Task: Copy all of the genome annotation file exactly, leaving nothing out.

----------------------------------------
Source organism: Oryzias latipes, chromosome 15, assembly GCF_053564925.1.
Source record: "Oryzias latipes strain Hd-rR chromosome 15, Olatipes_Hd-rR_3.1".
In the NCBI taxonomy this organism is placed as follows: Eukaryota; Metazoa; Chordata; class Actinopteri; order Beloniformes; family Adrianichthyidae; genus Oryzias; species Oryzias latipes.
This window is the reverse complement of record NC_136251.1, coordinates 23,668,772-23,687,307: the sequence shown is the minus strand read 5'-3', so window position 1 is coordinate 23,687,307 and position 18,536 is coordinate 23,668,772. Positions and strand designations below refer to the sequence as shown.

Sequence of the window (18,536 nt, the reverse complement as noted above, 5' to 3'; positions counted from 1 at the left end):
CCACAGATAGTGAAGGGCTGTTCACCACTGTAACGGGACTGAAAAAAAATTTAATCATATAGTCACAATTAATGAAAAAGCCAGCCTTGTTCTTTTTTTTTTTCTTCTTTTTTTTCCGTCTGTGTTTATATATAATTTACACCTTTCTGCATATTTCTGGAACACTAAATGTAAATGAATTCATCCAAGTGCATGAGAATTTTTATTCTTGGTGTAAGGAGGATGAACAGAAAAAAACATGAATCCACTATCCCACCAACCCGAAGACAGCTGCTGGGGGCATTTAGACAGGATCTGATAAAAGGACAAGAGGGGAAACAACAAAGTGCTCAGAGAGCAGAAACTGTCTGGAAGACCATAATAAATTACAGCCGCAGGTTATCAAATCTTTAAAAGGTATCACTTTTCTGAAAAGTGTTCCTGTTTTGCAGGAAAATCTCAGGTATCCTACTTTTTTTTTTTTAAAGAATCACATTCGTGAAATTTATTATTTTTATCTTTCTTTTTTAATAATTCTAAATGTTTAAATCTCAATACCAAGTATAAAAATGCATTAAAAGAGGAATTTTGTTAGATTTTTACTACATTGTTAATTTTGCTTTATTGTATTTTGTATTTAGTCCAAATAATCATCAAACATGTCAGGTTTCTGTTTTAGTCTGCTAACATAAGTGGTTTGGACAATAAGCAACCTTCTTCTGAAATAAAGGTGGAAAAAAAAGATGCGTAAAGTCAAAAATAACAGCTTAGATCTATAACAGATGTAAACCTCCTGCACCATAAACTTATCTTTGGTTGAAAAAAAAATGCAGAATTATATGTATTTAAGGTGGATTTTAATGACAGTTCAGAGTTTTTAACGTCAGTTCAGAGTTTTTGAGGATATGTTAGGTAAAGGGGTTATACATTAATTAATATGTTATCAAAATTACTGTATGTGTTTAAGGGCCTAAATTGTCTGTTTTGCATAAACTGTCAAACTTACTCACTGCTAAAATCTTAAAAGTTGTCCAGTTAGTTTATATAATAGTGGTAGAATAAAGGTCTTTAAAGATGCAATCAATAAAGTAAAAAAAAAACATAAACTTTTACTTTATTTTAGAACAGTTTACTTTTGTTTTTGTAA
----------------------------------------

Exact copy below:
Source organism: Oryzias latipes, chromosome 15, assembly GCF_053564925.1.
Source record: "Oryzias latipes strain Hd-rR chromosome 15, Olatipes_Hd-rR_3.1".
In the NCBI taxonomy this organism is placed as follows: Eukaryota; Metazoa; Chordata; class Actinopteri; order Beloniformes; family Adrianichthyidae; genus Oryzias; species Oryzias latipes.
This window is the reverse complement of record NC_136251.1, coordinates 23,668,772-23,687,307: the sequence shown is the minus strand read 5'-3', so window position 1 is coordinate 23,687,307 and position 18,536 is coordinate 23,668,772. Positions and strand designations below refer to the sequence as shown.

Sequence of the window (18,536 nt, the reverse complement as noted above, 5' to 3'; positions counted from 1 at the left end):
CCACAGATAGTGAAGGGCTGTTCACCACTGTAACGGGACTGAAAAAAAATTTAATCATATAGTCACAATTAATGAAAAAGCCAGCCTTGTTCTTTTTTTTTTTCTTCTTTTTTTTCCGTCTGTGTTTATATATAATTTACACCTTTCTGCATATTTCTGGAACACTAAATGTAAATGAATTCATCCAAGTGCATGAGAATTTTTATTCTTGGTGTAAGGAGGATGAACAGAAAAAAACATGAATCCACTATCCCACCAACCCGAAGACAGCTGCTGGGGGCATTTAGACAGGATCTGATAAAAGGACAAGAGGGGAAACAACAAAGTGCTCAGAGAGCAGAAACTGTCTGGAAGACCATAATAAATTACAGCCGCAGGTTATCAAATCTTTAAAAGGTATCACTTTTCTGAAAAGTGTTCCTGTTTTGCAGGAAAATCTCAGGTATCCTACTTTTTTTTTTTTAAAGAATCACATTCGTGAAATTTATTATTTTTATCTTTCTTTTTTAATAATTCTAAATGTTTAAATCTCAATACCAAGTATAAAAATGCATTAAAAGAGGAATTTTGTTAGATTTTTACTACATTGTTAATTTTGCTTTATTGTATTTTGTATTTAGTCCAAATAATCATCAAACATGTCAGGTTTCTGTTTTAGTCTGCTAACATAAGTGGTTTGGACAATAAGCAACCTTCTTCTGAAATAAAGGTGGAAAAAAAAGATGCGTAAAGTCAAAAATAACAGCTTAGATCTATAACAGATGTAAACCTCCTGCACCATAAACTTATCTTTGGTTGAAAAAAAAATGCAGAATTATATGTATTTAAGGTGGATTTTAATGACAGTTCAGAGTTTTTAACGTCAGTTCAGAGTTTTTGAGGATATGTTAGGTAAAGGGGTTATACATTAATTAATATGTTATCAAAATTACTGTATGTGTTTAAGGGCCTAAATTGTCTGTTTTGCATAAACTGTCAAACTTACTCACTGCTAAAATCTTAAAAGTTGTCCAGTTAGTTTATATAATAGTGGTAGAATAAAGGTCTTTAAAGATGCAATCAATAAAGTAAAAAAAAAACATAAACTTTTACTTTATTTTAGAACAGTTTACTTTTGTTTTTGTAA